Reference Man still stands, although our organization, in partnership with the Gender + Radiation Impact Project, are working to get it changed to Reference Girl. (If you are interested in learning more about this, you can join our online classes.)

Why are children, and especially female children, as well as women and especially pregnant women, more susceptible to harm from radiation exposure? This is not fully understood and regulatory practices, particularly in the establishment of protective exposure standards, have failed to take this difference into account. 

An examination of Navajo babies born between 1964 and 1981 showed that congenital anomalies, developmental disorders and other adverse birth outcomes were associated with the mother living near uranium mines and wastes.

Other studies — among Aboriginal communities in Australia and members of Indigenous tribes in India —showed similar outcomes. But so-called anecdotal evidence is invariably dismissed in favor of “statistical insignificance”.

Even perhaps the most famous study, in Germany, of children living near nuclear plants showing elevated rates of leukemia directly correlated to the proximity of their homes to the nuclear sites, was dismissed with claims that the doses were simply too low to have such an impact.

As we concluded in our BMJ article, which is fully accessible and can be read in its entirety here, “more independent studies are needed focused on children, especially those in vulnerable frontline and Indigenous communities. In conducting such studies, greater consideration must be applied to culturally significant traditions and habits in these communities.”

Linda Pentz Gunter is the international specialist at Beyond Nuclear and writes for and curates Beyond Nuclear International.


January 15, 2023 Posted by | 2 WORLD, children, radiation, Reference | Leave a comment

Return to studying baby teeth for radioactivity from nuclear weapons and nuclear facilities

St. Louis baby teeth study sparked nuclear test ban 60 years ago

Now, the baby tooth study from decades ago carries new life in the form of a Harvard study.

by: Joey Schneider, Jan 7, 2023

ST. LOUIS – A famous study involving the baby teeth of St. Louis area children helped lay the foundation for a treaty to ban atmospheric nuclear testing 60 years ago.

A group of scientists, led by physician Louise Reed and St. Louis-area professor Barry Commoner, launched the study in December 1958 through the Greater St. Louis Citizen’s Committee for Nuclear Information. The mission: To determine whether radioactive fallout and nuclear energy had a negative impact on children’s health.

From 1958 to 1970, researchers collected more than 320,000 baby teeth of children from various ages, primarily from those in the St. Louis area.

The study followed a 1956 report from the U.S. Public Health Service, which hinted that St. Louis and other Midwestern cities could have alarming levels of radioactivity in water, air and milk following above-ground nuclear tests around the United States. In the decade leading up to that, officials had moved forward with nearly 100 nuclear tests, some that happened above-ground and spurred concerns of exposure, according to the Arms Control Association.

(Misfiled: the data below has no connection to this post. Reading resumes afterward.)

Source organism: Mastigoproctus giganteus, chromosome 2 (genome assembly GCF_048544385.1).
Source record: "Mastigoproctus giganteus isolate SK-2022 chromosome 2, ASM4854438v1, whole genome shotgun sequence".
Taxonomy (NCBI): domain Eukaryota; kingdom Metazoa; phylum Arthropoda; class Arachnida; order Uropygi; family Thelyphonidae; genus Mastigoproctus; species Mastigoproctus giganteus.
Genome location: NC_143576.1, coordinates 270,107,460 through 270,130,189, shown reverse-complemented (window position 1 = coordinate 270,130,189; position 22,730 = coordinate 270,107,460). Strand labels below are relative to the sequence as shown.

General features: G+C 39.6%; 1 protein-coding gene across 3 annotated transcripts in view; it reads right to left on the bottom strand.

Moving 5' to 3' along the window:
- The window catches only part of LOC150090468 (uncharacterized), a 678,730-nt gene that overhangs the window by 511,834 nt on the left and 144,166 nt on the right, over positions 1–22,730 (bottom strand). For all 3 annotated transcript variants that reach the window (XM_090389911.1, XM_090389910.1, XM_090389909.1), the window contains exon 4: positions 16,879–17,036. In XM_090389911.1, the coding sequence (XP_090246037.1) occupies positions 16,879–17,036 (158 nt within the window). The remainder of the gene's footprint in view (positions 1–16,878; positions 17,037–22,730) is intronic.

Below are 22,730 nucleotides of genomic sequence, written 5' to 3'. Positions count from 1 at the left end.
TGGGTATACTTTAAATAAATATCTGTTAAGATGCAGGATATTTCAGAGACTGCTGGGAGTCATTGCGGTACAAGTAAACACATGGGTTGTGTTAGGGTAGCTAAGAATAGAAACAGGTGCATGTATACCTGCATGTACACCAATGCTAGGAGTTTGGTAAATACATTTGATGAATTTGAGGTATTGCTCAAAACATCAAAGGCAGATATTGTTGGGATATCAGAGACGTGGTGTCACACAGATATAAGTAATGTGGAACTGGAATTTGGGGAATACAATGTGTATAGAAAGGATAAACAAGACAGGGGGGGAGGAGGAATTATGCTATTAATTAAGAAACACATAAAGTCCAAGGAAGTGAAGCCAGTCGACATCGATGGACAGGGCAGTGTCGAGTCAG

Preliminary case studies determined that children born in 1963 had levels of strontium 90, a radioactive isotope found in bomb fallout, nearly 50 times higher than children born in 1950. A limited study published by Science Magazine in 1961 presented similar findings.

“The immediate radiation danger moved public opinion, which influenced Congress to pass and President John F. Kennedy to implement the Limited Test Ban Treaty in 1963,” said the Missouri History Museum on the research. “They knew that a by-product of nuclear weapons testing is death-dealing, cancer-causing radiation. Some elemental isotopes last for thousands of years while others decay quickly, but airborne debris drifts for miles from explosions, falling onto food and water.”

Kennedy campaigned for president in strong opposition to nuclear testing, according to the John F. Kennedy Presidential Library. However, he entered his term at the height of the Cold War and faced mounting pressure after the Soviet Union conducted dozens of above-ground nuclear tests. In 1962, he reluctantly announced that the United States would resume atmospheric testing.

As Kennedy attempted to negotiate a ban on such testing, the findings of the St. Louis baby tooth study came to his attention. Negotiations to end atmospheric radioactive testing, the issue at the center of the baby tooth study, intensified midway through 1963.

By July, Kennedy had reached an agreement with the Soviet Union to exclusively conduct nuclear tests underground. By August, government officials from the Soviet Union, the United Kingdom, and the United States gathered in Moscow to sign what is officially known as the “Treaty Banning Nuclear Weapon Tests in the Atmosphere, in Outer Space and Under Water” or “Partial Test Ban Treaty.”

“Let us if we can step back from the shadows of war and seek out the way of peace. And if that journey is 1,000 miles or even more, let history record that we, in this land, at this time, took the first step,” said Kennedy on the agreement in a televised speech on July 26, 1963.